Suppose (that) / supposing (that) = what if. (and so the result clause is a question).
1. First Conditional
We use the first conditional to talk about a possibility in the future. There needs to be a real possibility that this situation could occur. For example perhaps you want to go to the beach after lunch, but the weather is a bit cloudy at the moment, and you only want to go if the sun comes out
Although we are thinking about a possibility in the future, the condition is always presented in the present simple, and the result is presented with “will + the base verb”. Here are some other examples.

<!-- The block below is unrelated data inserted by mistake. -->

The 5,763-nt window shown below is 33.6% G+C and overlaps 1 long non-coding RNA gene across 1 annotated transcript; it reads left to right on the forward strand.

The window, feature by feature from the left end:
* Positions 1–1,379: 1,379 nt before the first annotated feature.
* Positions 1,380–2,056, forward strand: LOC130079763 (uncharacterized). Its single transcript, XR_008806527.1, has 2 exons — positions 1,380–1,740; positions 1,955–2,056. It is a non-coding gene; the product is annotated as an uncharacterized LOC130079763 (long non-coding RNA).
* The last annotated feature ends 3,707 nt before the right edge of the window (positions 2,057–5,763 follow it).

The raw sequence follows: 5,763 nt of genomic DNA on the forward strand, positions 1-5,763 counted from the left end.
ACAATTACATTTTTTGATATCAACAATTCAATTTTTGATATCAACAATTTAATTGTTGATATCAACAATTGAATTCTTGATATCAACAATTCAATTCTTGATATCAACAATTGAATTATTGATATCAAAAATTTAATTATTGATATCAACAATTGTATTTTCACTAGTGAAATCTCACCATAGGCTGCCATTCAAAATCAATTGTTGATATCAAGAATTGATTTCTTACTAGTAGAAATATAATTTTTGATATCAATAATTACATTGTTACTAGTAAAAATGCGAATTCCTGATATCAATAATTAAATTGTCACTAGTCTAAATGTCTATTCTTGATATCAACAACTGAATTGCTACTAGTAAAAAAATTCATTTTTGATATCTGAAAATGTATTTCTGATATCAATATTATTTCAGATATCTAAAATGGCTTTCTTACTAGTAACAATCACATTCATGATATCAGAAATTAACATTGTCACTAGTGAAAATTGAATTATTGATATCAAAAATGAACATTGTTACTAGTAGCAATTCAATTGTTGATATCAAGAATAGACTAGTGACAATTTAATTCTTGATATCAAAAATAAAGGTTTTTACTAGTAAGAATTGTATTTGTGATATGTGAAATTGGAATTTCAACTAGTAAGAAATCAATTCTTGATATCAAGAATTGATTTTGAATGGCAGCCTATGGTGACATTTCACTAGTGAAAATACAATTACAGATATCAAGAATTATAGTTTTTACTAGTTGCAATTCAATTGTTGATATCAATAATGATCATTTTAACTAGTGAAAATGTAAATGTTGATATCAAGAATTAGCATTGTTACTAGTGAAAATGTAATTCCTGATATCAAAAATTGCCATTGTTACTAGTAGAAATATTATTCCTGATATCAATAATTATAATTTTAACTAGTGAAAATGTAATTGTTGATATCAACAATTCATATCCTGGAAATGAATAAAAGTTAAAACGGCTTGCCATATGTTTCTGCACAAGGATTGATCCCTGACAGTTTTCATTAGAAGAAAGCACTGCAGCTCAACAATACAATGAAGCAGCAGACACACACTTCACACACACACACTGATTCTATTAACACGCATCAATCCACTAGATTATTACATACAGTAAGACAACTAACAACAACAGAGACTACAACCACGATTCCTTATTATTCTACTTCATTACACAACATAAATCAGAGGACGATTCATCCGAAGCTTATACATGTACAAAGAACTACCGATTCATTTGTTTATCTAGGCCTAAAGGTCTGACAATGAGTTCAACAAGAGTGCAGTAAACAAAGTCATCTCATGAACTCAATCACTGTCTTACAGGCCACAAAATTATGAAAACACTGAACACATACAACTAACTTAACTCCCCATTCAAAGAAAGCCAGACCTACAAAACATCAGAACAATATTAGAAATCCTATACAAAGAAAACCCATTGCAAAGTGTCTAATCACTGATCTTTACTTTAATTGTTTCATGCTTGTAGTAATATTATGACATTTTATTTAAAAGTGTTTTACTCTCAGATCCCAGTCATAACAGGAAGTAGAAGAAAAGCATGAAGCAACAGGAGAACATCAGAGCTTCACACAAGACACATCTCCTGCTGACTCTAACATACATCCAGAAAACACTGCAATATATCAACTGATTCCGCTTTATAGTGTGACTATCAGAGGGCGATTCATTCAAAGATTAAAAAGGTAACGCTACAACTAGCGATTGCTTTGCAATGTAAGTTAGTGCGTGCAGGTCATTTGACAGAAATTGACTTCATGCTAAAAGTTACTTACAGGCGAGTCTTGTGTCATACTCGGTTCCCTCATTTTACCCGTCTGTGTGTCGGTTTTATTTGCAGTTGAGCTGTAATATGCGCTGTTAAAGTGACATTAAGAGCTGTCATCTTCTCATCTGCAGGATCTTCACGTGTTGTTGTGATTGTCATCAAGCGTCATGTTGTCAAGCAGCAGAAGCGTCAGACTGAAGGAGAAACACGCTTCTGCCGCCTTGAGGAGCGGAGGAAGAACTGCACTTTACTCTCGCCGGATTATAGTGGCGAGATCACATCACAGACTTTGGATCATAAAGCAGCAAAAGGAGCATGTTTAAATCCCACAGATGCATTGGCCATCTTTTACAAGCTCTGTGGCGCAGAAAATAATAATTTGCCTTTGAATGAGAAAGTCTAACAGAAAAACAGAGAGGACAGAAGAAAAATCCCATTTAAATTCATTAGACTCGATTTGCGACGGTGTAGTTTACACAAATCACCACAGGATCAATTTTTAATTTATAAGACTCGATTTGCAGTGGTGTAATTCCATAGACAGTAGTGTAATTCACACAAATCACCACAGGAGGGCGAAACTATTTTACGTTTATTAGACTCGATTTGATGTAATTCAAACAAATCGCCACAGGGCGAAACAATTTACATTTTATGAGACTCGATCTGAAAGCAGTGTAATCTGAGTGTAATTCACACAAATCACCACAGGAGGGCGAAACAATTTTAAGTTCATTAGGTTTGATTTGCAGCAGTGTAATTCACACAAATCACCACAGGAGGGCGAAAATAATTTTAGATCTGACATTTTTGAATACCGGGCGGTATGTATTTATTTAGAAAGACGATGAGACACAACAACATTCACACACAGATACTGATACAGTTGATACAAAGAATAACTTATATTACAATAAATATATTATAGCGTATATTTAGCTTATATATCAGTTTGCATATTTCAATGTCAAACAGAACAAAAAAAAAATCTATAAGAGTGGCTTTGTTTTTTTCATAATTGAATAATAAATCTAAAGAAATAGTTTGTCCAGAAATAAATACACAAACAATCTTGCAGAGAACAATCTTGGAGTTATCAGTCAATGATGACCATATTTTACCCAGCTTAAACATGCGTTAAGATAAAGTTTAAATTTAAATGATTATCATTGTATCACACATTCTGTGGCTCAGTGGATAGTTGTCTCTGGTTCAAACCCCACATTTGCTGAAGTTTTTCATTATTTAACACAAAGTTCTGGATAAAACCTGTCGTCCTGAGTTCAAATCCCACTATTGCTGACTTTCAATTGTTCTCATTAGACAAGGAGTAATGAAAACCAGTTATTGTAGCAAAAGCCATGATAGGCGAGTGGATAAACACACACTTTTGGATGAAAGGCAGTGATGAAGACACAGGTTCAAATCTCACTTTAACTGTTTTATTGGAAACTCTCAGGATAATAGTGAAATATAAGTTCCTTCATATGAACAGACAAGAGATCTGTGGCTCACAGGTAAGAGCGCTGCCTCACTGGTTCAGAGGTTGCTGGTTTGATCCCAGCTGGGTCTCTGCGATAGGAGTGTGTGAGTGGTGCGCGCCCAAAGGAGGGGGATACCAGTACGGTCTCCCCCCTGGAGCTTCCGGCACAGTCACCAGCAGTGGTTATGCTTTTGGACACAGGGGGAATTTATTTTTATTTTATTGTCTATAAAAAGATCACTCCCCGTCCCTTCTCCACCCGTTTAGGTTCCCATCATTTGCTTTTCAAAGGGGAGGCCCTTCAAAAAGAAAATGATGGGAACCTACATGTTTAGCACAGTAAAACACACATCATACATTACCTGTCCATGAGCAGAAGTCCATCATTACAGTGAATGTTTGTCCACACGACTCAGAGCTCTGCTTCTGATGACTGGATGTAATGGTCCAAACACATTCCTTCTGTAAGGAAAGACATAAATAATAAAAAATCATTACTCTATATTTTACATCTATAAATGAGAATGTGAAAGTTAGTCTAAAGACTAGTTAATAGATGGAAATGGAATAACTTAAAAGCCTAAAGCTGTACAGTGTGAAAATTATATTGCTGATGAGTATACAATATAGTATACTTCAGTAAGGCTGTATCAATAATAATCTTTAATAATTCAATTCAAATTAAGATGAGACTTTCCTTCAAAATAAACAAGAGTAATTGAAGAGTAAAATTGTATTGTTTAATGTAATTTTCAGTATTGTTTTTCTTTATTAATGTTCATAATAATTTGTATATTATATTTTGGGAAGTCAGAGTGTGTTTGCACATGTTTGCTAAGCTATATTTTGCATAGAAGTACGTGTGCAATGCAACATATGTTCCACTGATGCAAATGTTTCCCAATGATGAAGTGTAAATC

2. Second Conditional
Like the first conditional we are thinking about the future, however with the second conditional, the situation is unreal, or unlikely to occur (hypothetical). For example you could be thinking what you would do if you had a lot of money or were a millionaire. Most of us aren’t millionaires, but we like to think what we would do if we were. It’s like a dream.
We use the past simple in the second conditional and most commonly “would + base verb” in the result. However, if there is less certainty in your statement or if something is possible, but you might choose not to do it, then use “could or might + base verb”.
The use of “could” indicates that there is the possibility or ability to buy a house in London, but it’s not certain that you would follow the action. It is like saying you could afford a house in London if you were rich.
Here “might” indicates a higher level of uncertainty, you are perhaps deciding between London and another city, or thinking of spending your money on other things.